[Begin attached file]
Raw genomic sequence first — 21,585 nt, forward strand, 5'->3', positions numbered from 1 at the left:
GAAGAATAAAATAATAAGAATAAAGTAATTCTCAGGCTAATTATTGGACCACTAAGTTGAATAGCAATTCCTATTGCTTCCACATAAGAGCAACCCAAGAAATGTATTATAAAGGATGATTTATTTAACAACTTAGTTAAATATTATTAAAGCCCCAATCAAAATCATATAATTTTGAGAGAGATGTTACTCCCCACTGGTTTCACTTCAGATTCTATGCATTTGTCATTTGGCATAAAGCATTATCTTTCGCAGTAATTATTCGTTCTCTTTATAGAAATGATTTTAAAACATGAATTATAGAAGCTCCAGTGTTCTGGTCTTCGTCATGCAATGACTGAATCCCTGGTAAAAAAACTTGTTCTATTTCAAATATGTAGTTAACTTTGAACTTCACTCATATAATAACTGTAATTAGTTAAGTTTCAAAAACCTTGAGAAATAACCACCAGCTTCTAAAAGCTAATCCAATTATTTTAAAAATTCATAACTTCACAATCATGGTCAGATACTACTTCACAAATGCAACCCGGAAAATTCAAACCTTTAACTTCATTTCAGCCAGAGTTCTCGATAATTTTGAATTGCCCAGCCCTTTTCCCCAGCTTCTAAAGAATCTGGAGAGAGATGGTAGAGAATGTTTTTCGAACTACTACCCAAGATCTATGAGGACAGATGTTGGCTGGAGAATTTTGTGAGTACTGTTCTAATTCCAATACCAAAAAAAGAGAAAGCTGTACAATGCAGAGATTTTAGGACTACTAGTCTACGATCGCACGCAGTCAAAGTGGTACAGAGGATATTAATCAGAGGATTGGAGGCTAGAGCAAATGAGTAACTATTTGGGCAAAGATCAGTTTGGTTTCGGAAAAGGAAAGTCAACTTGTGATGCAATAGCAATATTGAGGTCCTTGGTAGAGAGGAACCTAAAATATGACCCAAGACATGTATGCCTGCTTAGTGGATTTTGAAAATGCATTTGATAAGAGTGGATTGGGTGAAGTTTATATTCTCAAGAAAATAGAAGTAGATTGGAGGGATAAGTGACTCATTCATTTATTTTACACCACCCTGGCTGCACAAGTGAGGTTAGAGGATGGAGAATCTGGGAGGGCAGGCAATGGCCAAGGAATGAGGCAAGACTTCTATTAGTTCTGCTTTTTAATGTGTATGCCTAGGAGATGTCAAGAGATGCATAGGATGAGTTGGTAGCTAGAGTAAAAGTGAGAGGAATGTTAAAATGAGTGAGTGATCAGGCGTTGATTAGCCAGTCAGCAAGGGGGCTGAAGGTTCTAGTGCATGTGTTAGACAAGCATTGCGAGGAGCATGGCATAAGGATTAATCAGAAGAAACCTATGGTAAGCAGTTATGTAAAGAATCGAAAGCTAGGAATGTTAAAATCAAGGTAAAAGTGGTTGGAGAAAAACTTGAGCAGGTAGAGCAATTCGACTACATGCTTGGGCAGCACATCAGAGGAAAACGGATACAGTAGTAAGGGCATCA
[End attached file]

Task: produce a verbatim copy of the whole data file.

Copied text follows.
Raw genomic sequence first — 21,585 nt, forward strand, 5'->3', positions numbered from 1 at the left:
GAAGAATAAAATAATAAGAATAAAGTAATTCTCAGGCTAATTATTGGACCACTAAGTTGAATAGCAATTCCTATTGCTTCCACATAAGAGCAACCCAAGAAATGTATTATAAAGGATGATTTATTTAACAACTTAGTTAAATATTATTAAAGCCCCAATCAAAATCATATAATTTTGAGAGAGATGTTACTCCCCACTGGTTTCACTTCAGATTCTATGCATTTGTCATTTGGCATAAAGCATTATCTTTCGCAGTAATTATTCGTTCTCTTTATAGAAATGATTTTAAAACATGAATTATAGAAGCTCCAGTGTTCTGGTCTTCGTCATGCAATGACTGAATCCCTGGTAAAAAAACTTGTTCTATTTCAAATATGTAGTTAACTTTGAACTTCACTCATATAATAACTGTAATTAGTTAAGTTTCAAAAACCTTGAGAAATAACCACCAGCTTCTAAAAGCTAATCCAATTATTTTAAAAATTCATAACTTCACAATCATGGTCAGATACTACTTCACAAATGCAACCCGGAAAATTCAAACCTTTAACTTCATTTCAGCCAGAGTTCTCGATAATTTTGAATTGCCCAGCCCTTTTCCCCAGCTTCTAAAGAATCTGGAGAGAGATGGTAGAGAATGTTTTTCGAACTACTACCCAAGATCTATGAGGACAGATGTTGGCTGGAGAATTTTGTGAGTACTGTTCTAATTCCAATACCAAAAAAAGAGAAAGCTGTACAATGCAGAGATTTTAGGACTACTAGTCTACGATCGCACGCAGTCAAAGTGGTACAGAGGATATTAATCAGAGGATTGGAGGCTAGAGCAAATGAGTAACTATTTGGGCAAAGATCAGTTTGGTTTCGGAAAAGGAAAGTCAACTTGTGATGCAATAGCAATATTGAGGTCCTTGGTAGAGAGGAACCTAAAATATGACCCAAGACATGTATGCCTGCTTAGTGGATTTTGAAAATGCATTTGATAAGAGTGGATTGGGTGAAGTTTATATTCTCAAGAAAATAGAAGTAGATTGGAGGGATAAGTGACTCATTCATTTATTTTACACCACCCTGGCTGCACAAGTGAGGTTAGAGGATGGAGAATCTGGGAGGGCAGGCAATGGCCAAGGAATGAGGCAAGACTTCTATTAGTTCTGCTTTTTAATGTGTATGCCTAGGAGATGTCAAGAGATGCATAGGATGAGTTGGTAGCTAGAGTAAAAGTGAGAGGAATGTTAAAATGAGTGAGTGATCAGGCGTTGATTAGCCAGTCAGCAAGGGGGCTGAAGGTTCTAGTGCATGTGTTAGACAAGCATTGCGAGGAGCATGGCATAAGGATTAATCAGAAGAAACCTATGGTAAGCAGTTATGTAAAGAATCGAAAGCTAGGAATGTTAAAATCAAGGTAAAAGTGGTTGGAGAAAAACTTGAGCAGGTAGAGCAATTCGACTACATGCTTGGGCAGCACATCAGAGGAAAACGGATACAGTAGTAAGGGCATCA